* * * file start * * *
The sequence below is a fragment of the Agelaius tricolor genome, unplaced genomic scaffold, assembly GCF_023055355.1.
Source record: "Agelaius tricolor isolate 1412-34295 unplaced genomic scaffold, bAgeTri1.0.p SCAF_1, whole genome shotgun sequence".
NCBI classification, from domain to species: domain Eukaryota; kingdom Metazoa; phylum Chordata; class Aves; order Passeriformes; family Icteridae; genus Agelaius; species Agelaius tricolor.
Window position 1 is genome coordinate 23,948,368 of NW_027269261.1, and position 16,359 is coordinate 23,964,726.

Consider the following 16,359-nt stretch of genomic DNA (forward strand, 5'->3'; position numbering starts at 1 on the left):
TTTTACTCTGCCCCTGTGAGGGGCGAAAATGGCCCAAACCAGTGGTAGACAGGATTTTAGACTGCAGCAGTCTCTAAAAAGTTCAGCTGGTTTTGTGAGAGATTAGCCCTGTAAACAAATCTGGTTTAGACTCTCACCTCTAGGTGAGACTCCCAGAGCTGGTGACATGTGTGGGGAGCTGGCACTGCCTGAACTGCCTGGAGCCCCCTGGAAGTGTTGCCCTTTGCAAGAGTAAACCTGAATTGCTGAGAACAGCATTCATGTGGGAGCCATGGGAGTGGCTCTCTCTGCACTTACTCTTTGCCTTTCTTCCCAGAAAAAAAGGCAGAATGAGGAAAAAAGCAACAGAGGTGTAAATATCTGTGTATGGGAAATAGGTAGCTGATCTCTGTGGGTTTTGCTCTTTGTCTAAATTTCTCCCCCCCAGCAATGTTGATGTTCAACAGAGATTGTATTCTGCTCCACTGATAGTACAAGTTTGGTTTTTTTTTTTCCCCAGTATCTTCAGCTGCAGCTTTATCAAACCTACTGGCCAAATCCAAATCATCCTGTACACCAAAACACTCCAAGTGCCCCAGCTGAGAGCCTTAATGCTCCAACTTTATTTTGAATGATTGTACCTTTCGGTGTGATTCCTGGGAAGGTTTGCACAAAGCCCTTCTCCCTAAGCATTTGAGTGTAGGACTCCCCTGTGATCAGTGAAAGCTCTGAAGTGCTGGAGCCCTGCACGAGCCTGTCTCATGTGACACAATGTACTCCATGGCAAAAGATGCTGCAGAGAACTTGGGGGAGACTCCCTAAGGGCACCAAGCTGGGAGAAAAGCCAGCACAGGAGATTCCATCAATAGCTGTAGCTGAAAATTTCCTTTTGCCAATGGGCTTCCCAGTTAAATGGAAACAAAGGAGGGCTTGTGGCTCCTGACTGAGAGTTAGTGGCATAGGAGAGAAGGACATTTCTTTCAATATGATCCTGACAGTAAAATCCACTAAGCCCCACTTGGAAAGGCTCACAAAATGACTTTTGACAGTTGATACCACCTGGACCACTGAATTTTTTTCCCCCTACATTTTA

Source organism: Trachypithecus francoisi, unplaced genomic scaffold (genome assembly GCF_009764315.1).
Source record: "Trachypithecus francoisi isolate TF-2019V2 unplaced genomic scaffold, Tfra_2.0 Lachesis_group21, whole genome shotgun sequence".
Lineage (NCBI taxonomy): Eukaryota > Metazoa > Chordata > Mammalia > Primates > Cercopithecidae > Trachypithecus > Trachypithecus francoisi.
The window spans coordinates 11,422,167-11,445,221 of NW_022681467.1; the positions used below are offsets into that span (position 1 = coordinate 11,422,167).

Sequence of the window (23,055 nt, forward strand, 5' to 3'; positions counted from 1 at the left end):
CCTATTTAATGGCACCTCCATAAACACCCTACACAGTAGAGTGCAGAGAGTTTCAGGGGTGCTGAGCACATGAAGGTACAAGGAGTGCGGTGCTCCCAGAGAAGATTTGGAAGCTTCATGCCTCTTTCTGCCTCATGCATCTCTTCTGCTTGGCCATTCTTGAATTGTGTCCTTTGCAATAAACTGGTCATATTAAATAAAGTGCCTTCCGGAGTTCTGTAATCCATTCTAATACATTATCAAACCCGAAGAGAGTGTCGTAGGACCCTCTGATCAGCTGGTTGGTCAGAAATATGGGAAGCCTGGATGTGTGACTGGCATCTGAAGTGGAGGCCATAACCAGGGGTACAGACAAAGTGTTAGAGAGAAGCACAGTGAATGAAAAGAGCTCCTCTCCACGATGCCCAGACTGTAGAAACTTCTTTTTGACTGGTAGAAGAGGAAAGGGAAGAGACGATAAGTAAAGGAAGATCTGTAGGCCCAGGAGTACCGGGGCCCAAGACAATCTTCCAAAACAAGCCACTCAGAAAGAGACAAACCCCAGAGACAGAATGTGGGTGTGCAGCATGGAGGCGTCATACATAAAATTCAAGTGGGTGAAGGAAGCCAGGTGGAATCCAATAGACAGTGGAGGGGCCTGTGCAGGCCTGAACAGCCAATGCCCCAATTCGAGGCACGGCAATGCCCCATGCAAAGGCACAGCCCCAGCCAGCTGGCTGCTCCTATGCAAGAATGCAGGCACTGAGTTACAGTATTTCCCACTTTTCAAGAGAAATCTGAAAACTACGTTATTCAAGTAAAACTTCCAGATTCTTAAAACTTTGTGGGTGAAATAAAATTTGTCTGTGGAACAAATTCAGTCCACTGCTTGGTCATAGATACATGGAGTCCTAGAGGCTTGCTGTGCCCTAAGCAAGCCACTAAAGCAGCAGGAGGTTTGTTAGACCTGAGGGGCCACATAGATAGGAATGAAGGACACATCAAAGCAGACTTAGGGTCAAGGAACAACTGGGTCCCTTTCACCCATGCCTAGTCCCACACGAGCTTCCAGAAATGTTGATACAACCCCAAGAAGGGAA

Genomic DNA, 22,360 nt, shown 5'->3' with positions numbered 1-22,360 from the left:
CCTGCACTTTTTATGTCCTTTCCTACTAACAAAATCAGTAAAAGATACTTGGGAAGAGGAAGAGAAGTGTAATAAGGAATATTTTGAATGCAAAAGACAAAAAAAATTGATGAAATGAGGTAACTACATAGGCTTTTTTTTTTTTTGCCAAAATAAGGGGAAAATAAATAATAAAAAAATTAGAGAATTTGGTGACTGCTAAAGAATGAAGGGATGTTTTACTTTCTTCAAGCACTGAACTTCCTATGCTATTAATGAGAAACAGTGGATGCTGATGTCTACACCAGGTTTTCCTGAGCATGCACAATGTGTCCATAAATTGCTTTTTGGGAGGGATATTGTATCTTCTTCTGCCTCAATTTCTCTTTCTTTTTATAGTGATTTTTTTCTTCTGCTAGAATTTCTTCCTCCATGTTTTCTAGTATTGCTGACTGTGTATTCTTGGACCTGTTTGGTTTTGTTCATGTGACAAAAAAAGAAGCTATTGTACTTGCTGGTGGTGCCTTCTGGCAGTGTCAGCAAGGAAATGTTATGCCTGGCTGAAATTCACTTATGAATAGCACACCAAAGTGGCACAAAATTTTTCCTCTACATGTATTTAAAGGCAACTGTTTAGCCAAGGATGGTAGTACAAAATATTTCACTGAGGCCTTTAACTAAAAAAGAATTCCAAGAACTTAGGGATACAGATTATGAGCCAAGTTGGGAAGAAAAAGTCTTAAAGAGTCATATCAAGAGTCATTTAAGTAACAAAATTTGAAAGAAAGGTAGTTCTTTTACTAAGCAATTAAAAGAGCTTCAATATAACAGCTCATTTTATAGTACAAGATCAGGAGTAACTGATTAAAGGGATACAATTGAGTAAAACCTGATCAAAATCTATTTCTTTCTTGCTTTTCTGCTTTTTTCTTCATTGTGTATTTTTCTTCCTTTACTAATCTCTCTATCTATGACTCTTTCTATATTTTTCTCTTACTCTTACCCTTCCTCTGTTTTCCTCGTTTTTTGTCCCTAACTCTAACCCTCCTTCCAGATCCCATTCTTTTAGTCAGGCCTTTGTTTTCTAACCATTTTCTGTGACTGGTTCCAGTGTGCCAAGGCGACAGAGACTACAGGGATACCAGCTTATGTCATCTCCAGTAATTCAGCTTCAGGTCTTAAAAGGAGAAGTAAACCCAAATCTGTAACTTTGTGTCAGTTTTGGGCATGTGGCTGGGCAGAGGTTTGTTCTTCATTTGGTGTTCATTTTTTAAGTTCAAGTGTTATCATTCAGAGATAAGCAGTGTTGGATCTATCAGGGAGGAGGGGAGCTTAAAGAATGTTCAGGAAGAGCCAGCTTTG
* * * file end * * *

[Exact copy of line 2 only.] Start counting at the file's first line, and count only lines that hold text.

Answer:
Source record: "Agelaius tricolor isolate 1412-34295 unplaced genomic scaffold, bAgeTri1.0.p SCAF_1, whole genome shotgun sequence".